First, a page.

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The Great Cilantro Divide

Sabine Downer
Written by Sabine Downer

Cilantro is a common herb that you can find in cuisines from all around the world. You’ll see it in Latin foods like street tacos and salsa, in the Vietnamese soup called “pho,” in Indian chutneys, and in African dishes like chermoula. While some people perceive the taste of cilantro as citrusy and bright, others will tell you it tastes like soap, mold, dirt, or bugs! So why is this herb so divisive?

How We Taste Cilantro

Mauer and El-Sohemy [1] explain that flavors are sensed by clusters of taste receptor cells on the tongue, palate, larynx, oropharynx, epiglottis and esophagus. From there, the information is sent to the brain where it is interpreted as flavors like bitter, sweet, salty, sour, and umami. In the brain, the flavor is compared to memories of other flavors. Genetics are known to influence perception of tastes and odors, and twins may inherit a preference or dislike of cilantro. The particular gene responsible for this has not yet been identified.

Ethnocultural Dislike for Cilantro

Mauer and El-Sohemy [1] found that among about 1,400 Canadian respondents, there wasn’t much difference between male and female dislike of cilantro, with 14% of women and 10% of men reporting that they dislike the taste. However, when looking at ethnocultural groups there were some significant differences. Middle Eastern (3%), Hispanic (4%), and South Asian (7%) groups had the lowest proportions of cilantro dislikers. They also had the highest numbers of people who like the taste of cilantro.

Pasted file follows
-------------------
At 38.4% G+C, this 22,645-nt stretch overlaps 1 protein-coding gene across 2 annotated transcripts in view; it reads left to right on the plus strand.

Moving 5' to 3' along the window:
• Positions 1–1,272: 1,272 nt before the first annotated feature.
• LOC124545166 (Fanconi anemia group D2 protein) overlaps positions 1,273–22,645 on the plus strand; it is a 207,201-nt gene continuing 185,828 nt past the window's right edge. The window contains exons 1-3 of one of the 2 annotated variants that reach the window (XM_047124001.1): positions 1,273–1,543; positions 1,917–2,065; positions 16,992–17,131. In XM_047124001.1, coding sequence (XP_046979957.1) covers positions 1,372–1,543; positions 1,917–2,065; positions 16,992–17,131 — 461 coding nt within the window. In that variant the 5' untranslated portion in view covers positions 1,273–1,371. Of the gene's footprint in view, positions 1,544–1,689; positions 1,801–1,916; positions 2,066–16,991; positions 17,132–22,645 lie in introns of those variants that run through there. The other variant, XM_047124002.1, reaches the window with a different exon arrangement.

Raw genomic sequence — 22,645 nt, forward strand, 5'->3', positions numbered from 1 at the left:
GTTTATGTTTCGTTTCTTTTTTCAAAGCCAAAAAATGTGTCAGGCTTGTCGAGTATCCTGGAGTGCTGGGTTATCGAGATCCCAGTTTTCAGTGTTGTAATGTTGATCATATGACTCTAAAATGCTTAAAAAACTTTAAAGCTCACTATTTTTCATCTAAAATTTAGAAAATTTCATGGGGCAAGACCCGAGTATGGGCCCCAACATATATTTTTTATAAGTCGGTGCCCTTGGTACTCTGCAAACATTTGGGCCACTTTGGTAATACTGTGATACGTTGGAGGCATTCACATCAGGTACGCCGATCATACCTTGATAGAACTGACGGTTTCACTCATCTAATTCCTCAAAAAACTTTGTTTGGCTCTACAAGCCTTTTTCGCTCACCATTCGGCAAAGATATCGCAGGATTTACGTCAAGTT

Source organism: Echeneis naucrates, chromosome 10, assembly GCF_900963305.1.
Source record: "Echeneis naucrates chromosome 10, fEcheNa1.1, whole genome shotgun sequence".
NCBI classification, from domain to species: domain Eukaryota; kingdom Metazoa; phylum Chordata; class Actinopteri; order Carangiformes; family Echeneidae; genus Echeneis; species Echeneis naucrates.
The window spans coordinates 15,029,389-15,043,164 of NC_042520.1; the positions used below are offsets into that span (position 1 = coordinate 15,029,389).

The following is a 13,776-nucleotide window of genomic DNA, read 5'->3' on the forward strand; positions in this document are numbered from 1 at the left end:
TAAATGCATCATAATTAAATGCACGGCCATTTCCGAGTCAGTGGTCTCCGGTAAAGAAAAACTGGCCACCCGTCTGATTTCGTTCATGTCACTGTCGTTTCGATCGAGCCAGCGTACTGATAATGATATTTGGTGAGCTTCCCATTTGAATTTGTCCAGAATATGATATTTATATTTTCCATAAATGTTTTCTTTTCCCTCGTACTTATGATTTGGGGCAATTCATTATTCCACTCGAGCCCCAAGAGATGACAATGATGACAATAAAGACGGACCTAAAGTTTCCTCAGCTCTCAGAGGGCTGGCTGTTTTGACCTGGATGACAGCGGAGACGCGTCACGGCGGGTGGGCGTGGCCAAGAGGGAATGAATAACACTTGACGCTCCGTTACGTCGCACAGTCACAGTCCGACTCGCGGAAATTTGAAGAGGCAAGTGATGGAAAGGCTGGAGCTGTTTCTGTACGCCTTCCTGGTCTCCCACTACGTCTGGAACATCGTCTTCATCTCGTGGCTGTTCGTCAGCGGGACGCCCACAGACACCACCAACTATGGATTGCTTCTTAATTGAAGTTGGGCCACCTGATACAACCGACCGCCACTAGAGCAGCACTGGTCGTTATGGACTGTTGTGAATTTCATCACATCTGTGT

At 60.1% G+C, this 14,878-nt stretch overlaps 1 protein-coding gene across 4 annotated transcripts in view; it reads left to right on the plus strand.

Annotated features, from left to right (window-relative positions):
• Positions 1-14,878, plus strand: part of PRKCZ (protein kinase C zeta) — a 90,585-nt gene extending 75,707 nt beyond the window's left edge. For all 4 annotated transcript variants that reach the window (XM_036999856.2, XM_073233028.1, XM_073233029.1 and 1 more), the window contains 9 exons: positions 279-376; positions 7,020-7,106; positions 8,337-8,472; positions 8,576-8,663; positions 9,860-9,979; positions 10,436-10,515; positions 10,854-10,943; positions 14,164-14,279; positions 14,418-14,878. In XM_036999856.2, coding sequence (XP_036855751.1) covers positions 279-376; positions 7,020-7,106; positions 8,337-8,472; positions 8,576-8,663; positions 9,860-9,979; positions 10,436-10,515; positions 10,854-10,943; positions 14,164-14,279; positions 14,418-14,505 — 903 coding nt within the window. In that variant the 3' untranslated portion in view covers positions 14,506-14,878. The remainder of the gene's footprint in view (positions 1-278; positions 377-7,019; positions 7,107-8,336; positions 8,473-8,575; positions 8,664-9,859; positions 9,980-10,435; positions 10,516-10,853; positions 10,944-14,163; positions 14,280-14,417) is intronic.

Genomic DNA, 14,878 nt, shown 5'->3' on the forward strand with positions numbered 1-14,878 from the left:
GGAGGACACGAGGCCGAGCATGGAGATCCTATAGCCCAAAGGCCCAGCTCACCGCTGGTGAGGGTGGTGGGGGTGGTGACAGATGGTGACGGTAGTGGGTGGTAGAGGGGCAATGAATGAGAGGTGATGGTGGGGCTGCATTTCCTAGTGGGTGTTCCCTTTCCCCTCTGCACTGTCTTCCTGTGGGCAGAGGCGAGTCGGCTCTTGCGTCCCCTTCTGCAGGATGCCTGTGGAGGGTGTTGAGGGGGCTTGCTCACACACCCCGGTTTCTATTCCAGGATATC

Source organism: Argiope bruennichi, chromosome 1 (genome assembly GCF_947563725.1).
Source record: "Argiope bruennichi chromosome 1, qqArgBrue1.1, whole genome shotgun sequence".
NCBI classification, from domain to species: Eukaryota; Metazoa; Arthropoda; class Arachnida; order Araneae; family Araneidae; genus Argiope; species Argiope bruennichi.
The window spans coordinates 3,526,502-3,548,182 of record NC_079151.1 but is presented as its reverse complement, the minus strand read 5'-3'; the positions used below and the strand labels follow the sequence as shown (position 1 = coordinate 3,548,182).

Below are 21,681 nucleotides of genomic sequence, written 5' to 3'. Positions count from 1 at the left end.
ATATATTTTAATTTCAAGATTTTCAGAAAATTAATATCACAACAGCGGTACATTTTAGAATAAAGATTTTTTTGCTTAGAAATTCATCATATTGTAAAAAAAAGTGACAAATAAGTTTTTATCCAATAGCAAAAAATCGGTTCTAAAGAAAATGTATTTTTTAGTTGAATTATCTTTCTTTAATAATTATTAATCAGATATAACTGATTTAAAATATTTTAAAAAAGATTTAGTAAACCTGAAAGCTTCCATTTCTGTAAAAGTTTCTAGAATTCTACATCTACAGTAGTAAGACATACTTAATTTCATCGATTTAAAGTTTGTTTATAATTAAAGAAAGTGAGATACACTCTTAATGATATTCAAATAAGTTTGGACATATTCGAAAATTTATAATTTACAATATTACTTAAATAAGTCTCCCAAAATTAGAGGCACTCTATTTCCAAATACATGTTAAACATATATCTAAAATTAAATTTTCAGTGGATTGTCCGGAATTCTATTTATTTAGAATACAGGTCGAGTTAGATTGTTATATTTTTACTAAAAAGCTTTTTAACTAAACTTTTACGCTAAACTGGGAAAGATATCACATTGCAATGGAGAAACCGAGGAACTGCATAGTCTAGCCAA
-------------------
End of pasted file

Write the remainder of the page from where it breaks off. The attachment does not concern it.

There were more people who had never tried cilantro when it came to East Asians (27%), Caucasians (16%), and individuals of African descent (31%). Likewise, it was found that these groups had the most people who dislike cilantro with 21% of East Asians, 17% of Caucasians, and 14% of African descent disliking the herb.

Why Do Certain People Dislike Cilantro?

The researchers propose that people from groups where cilantro is not used in cooking as frequently are more likely to dislike it. Genetic predisposition to dislike the taste of cilantro may be less common in places where cilantro is a common part of traditional cuisine. Those who dislike cilantro may lack the ability to smell the enjoyable aromas in cilantro; on the other hand, those who like cilantro may be blind to an unpleasant aroma.

While the exact reason why some people dislike cilantro has not yet been elucidated, you can rest assured that if you can’t stand cilantro you are not alone.

Image: restyledliving from Pixabay

Reference

  1. Mauer L, El-Sohemy A. Prevalence of cilantro (Coriandrum sativum) disliking among different ethnocultural groups. 2012;1(1). doi:10.1186/2044-7248-1-8. [Impact Factor: n/a; Times Cited: 19]

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Sabine Downer

Sabine Downer

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